Skarbeck: IPO of N.Y. skyscraper is a real landmark deal

Ken Skarbeck InvestingInvestors soon will have the opportunity to own a piece of an American landmark. The Empire State Realty Trust, whose signature property is the Empire State building, will offer shares to the public.

The process to get the building approved for the IPO has been a struggle. The current ownership structure dates to 1961, when Harry Helmsley, Lawrence Wien and his son-in-law, Peter Malkin, bought control of the building for $65 million.

The death of Leona Helmsley in 2007—Harry’s wife, who was once-labeled the “Queen of Mean” in New York society circles—triggered deals that gave the Malkin family control of the building as minority owners. Their plan is to combine the Empire State building, valued at $2.3 billion, with 18 other properties collectively valued at $1.9 billion. It would be the second-largest real estate investment trust IPO in history.

The IPO has been complicated by the disparate ownership structure of the Empire State Building. To help fund the 1961 purchase, the principals raised $33 million by selling $10,000 ownership interests to about 3,000 small investors.

As a result, to proceed with the IPO, the Malkins, as minority owners, needed 80 percent of the small investors to vote in favor of the deal. The transaction values an original $10,000 unit interest at $323,000. Last year, each unit holder received a $5,199 cash distribution.

Many of the current unit holders are second-generation owners whose parents or grandparents scraped together funds to purchase their interest in the Empire State Building. Feelings of sentimental ownership combined with concern the Malkins are hustling control of the building for personal gain have spurred lawsuits that have stymied the IPO. The level of animosity among owners has surprised even New York real estate dealmakers, who are used to mudslinging in property deals.

To secure approval, members of the Malkin family have been calling investors one by one to persuade a vote in favor of the deal. They have been promoting the deal as offering liquidity to unit holders along with the opportunity for rising income from rent increases and property appreciation.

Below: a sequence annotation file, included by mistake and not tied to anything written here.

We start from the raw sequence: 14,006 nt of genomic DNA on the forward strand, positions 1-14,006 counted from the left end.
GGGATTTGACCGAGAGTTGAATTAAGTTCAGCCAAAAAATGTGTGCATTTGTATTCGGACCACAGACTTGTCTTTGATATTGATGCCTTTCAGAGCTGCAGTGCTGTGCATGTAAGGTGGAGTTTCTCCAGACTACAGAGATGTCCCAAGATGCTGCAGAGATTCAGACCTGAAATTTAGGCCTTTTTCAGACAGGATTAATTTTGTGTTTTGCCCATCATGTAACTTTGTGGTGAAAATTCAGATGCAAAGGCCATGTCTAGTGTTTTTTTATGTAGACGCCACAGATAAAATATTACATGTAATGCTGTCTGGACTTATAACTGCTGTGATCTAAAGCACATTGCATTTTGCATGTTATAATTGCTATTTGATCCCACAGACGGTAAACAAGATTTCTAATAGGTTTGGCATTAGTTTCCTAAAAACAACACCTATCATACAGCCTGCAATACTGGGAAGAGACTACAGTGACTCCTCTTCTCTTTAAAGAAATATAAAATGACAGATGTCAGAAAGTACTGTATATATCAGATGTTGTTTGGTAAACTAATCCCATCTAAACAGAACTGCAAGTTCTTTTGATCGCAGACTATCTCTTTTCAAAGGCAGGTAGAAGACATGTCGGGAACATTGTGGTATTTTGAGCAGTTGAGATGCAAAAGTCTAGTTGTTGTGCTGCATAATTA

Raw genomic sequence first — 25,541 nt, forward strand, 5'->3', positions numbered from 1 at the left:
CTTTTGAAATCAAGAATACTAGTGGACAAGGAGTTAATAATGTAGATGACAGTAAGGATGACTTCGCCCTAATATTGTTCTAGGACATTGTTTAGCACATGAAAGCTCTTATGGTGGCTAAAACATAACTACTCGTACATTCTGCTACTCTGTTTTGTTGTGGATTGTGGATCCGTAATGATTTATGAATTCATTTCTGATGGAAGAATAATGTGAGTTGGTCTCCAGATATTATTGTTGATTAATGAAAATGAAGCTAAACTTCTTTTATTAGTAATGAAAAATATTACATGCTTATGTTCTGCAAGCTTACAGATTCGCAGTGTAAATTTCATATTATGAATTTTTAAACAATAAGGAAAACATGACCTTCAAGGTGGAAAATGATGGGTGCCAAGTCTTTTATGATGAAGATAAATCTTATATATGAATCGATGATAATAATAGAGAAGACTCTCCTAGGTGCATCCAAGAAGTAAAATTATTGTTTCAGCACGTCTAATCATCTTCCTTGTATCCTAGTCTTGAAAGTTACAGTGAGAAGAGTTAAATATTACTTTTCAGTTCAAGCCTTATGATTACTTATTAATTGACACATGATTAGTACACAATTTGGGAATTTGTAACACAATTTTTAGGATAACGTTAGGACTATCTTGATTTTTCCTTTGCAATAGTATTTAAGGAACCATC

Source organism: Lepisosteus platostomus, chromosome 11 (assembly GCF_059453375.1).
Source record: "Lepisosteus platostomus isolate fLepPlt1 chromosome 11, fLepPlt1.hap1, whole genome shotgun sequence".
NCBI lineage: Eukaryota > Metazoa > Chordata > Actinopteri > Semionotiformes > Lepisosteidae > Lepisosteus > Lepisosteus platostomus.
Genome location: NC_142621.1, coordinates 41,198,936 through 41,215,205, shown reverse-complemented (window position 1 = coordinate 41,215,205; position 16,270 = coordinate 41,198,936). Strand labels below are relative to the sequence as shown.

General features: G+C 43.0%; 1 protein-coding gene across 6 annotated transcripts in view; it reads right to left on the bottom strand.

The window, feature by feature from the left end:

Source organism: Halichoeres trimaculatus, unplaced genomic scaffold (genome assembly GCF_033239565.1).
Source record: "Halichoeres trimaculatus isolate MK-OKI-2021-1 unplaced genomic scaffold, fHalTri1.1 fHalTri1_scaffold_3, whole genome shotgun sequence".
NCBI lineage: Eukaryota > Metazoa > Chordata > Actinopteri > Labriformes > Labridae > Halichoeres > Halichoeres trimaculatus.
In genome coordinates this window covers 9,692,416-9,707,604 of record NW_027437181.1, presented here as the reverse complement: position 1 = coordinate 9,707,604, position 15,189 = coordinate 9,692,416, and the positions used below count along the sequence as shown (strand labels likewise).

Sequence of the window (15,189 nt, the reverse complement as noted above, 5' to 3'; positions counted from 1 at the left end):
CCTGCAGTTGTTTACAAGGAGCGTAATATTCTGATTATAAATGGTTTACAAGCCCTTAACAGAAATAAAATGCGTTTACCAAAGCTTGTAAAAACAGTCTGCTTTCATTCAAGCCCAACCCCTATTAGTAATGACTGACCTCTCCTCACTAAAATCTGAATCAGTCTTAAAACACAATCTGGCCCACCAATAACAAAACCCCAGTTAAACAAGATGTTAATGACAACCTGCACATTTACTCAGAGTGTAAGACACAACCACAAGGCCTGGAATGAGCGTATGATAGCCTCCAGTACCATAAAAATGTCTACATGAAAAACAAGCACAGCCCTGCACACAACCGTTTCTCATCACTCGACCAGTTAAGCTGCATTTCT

Post-IPO, the Malkin family would own 16.5 percent of the Empire State Realty Trust, a stake valued at $700 million. The REIT will have two classes of stock. The class A public shares have one vote, and the class B shares possess 50 votes, allowing the Malkins to retain voting control. Offering proceeds would be used to pay small investors who opt to cash out, including $670 million to the Helmsley estate.

The 102-story, 1,454-foot-high building cost $41 million to build in 1930. It offers 2.7 million square feet of office space and 169,000 square feet of retail space. It is 68.5-percent leased and generates $85.3 million in annual rent revenue.

In late May, after more than a year of delay, votes in favor of the deal crossed the 80-percent threshold. That and an April legal ruling against the dissident unit holders mean the IPO should occur soon.

The Empire State Realty Trust will allow investors ownership in an American landmark. As with any investment, the best time to buy would be when prices of Manhattan real estate are depressed, and that is not the case today.•


Skarbeck is managing partner of Indianapolis-based Aldebaran Capital LLC, a money-management firm. His column appears every other week. Views expressed are his own. He can be reached at 818-7827 or

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